between April 2014 and April 2016

Additional Downtown Denver relocations,
expansions, and new offices:
· DISH Network
· HomeAdvisor
· Transamerica Corp.
· Liberty Global
· MicroStar Logistics
· Prologis
· Zayo Group

Significant expansions have also been
announced by existing Downtown Denver
companies, including:
· Comcast
· DaVita
· KPMG
· TIAA



DENVER IS A VIBRANT, GROWING
CITY WHERE WE ARE EXCITED TO
EXPAND OUR FOOTPRINT.

JOSH REEVES
Gusto,
CEO and Co-founder

Sources: CoStar, Downtown Denver Partnership, Metro Denver Economic Development Council, Denver Post, Denver Business Journal, Development Research Partners

10
9

WORKFORCE
More people are working in Downtown Denver than ever before, and the highly-educated workforce
continues to grow and thrive in the center city’s urban, amenity-rich environment.

• Employment in Downtown Denver is increasing at a faster rate than U.S. employment. From 2010 to 2015, employment
in Downtown Denver has increased 13.2%, while employment nation-wide has increased by 8.5%.
• Businesses located in Downtown Denver have access to a highly-educated and growing labor pool. Over 40% of the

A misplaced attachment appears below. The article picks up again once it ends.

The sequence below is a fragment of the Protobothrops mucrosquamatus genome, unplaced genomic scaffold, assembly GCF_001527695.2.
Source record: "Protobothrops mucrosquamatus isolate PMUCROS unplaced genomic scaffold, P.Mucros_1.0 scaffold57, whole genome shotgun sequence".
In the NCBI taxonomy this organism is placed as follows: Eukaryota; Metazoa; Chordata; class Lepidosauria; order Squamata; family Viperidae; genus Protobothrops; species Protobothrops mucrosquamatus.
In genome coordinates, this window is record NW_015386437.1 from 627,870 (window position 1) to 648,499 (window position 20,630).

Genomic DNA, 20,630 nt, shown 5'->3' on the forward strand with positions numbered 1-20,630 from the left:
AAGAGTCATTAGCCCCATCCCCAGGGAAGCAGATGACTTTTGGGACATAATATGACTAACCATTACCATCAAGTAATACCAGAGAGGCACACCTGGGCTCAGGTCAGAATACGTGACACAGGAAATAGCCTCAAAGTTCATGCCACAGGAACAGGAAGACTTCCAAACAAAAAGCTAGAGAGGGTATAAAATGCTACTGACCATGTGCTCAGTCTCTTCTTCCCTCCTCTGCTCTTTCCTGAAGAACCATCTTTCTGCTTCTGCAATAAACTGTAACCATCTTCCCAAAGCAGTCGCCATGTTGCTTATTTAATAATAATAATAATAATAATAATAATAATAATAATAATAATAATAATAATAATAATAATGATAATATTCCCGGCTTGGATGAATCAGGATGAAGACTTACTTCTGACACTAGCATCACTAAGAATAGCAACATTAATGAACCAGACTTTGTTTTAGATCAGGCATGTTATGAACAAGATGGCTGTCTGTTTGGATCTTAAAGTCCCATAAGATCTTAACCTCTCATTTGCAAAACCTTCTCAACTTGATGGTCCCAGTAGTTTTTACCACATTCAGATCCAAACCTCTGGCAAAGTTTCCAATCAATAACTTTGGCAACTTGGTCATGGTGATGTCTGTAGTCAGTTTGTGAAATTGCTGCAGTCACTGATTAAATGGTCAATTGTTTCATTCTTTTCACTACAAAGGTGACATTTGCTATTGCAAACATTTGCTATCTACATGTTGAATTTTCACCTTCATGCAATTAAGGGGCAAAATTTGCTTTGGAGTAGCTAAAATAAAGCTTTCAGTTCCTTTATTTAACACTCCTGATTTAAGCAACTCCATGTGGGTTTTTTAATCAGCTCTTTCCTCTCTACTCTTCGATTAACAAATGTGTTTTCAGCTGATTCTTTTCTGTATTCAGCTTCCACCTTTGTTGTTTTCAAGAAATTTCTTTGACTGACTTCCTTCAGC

Denver Metro area residents have Bachelor’s Degree or higher. This makes Denver the seventh most educated metro
area in the country. In the past five years, Denver has seen the fourth highest increase in educated residents in the
country.
• Downtown Denver is the home to many of the region’s leading coding schools and bootcamps, including Galvanize,
General Assembly, Secure Set, Skill Distillery and the Turing School of Software & Design.

ANDRE DURAND

124 K
122 K
120 K
118 K
116 K
114 K
112 K
110 K
108 K

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2015

2014

2013

2012

2011

2010

Ping Identity,
Chairman and CEO
2009



THE HIGHLY EDUCATE WORKFORCE
COMING TO DENVER HELPS COMPANIES
LIKE OURS GROW OUR BUSINESS AND
CULTIVATE GREAT TALENT.

123,548

Employment Growth in Downtown Denver

11

EMPLOYMENT BY SECTOR IN METRO DENVER & DOWNTOWN DENVER
DOWNTOWN DENVER

30%

31.4%

METRO DENVER

18.5%

The Professional and Business
Services sector employs the most